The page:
Allergies and asthma
Reducing the cause of allergies and asthma through the design of your home
When building the home it is worthwhile to consider:
Wall and ceiling insulation
- Foil or polyester products help to avoid airborne particles that may cause allergies.
- Air vents designed to allow one air change per hour through the room. They are designed to stop particles from entering into the house.
- Bedrooms should have one ventilator per 10 square metres of room space.
- Large windows maximise light and ventilation and should be orientated North to maximise solar gain.
- Ideally use external blinds or shutters, vertical or roller blinds.
- Polished floorboards, ceramic tiles, cork, vinyl or slate are recommended as they are easily cleaned and do not harbour dust mites.
- Rugs can be used as long as they are beaten and aired to remove dust mites and allergens.
- Keep ledges and exposed tops of units to a minimum. Build pelmets up to the ceiling so they don’t have any horizontal surfaces to collect dust.
- Closed cupboards are a preferred to open shelves.
- Choose architraves, skirting boards and mouldings that are as flush as possible to the wall.
- Extractor fans help to remove moisture and fumes from different areas such as the kitchen, laundry and bathrooms.
- Heating is ideally slab, ceiling or any other radiant heating as they do not distribute heat using a fan. Fans may allow dust to build up in the appliance.
There are a number of ways to reduce the cause of allergies an asthma in your homes external environment including:
Trees and Plants
- Choose trees and plants that produce minimal amounts of pollen and without strong fragrance.
- Selects plants that are bee-pollinated rather than wind pollinated to reduce the amount of pollen in the air.
- Alternative ground covers to the typical rye grass, such as fragrant herbs, are ideal. Rye grass is a potent allergen.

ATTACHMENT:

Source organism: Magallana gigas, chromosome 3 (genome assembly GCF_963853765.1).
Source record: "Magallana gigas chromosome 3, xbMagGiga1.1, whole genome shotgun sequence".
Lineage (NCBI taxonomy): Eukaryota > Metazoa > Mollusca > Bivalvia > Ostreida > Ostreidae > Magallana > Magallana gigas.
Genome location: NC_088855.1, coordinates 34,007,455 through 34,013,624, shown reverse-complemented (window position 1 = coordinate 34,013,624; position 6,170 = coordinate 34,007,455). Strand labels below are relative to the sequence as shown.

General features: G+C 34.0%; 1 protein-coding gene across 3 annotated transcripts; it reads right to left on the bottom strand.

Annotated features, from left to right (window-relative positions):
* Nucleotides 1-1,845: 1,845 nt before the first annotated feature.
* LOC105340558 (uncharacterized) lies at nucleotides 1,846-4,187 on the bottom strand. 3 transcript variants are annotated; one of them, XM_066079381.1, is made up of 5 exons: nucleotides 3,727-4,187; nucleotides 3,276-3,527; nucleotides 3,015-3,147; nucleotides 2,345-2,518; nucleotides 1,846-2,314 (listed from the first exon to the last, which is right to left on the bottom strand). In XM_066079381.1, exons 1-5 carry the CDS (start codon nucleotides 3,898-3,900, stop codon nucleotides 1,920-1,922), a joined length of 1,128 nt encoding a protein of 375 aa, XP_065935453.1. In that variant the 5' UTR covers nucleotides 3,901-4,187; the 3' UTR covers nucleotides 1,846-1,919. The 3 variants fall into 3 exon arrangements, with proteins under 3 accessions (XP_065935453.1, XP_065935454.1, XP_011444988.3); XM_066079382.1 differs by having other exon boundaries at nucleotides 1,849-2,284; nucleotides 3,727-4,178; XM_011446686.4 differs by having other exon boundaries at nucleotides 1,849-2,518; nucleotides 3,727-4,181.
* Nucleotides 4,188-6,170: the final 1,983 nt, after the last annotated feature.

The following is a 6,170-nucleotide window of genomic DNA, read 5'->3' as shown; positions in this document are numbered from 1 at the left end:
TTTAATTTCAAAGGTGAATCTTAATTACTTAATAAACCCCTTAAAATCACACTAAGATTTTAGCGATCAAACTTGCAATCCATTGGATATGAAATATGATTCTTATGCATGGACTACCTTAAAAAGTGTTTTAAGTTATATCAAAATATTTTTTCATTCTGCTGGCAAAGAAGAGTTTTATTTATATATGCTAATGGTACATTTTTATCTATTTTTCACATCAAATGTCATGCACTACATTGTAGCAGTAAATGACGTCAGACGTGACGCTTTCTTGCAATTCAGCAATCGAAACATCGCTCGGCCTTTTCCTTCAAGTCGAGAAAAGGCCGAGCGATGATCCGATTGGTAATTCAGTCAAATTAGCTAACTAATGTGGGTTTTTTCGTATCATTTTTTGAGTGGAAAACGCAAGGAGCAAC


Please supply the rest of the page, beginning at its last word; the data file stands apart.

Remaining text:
- Drip systems are recommended over spray systems that can cause pollen grains to swell to a size where they can enter the airways.
Allergy & asthma triggers
Allergies and asthma can be triggered by any number of factors depending on the individual. Research has identified that potential triggers can include:
- Dust mites
- Temperature variation
- Relative humidity
- Fume or other gases
- Airborne particles
- Air movement
- Inhaled irritants
The main rooms in the house that trigger allergies are the bedrooms, followed by the living areas, where there are ample amounts of food (dead skin cells) for dust mites. Furnishings should be selected to reduce dust collection, where dust mites live and produce droppings, which become airborne and cause allergies.
- Leather or vinyl covers are preferred as they are easily cleaned and impervious to dust mites.
- Cane and rattan furniture are also suitable as they provide a non-conducive environment for mite growth.
- Removable cushions that can be easily cleaned are also a great option.
- The warmth and moisture of mattresses and bedding are ideal for the habitation of dust mites.
- Polyester bedding is recommended as it is non-allergic, is synthetic so does not encourage dust mite growth, does not break down into particles and is easily hot washed.
- Dust mites can be removed from bedding by regular washing at temperatures above 55°C and should be treated every 5-6 weeks. Airing bedding can also reduce humidity and kill the dust mites by drying them out. Tumble-drying linen at temperatures above 55°C is also effective at dehydrating mites after being washing in temperatures below 55°C.
Encasing the mattress and pillows in protectors
- This will prevent the mites from getting in or out.
- Electric blankets can protect mattresses by reducing the humidity in mattresses.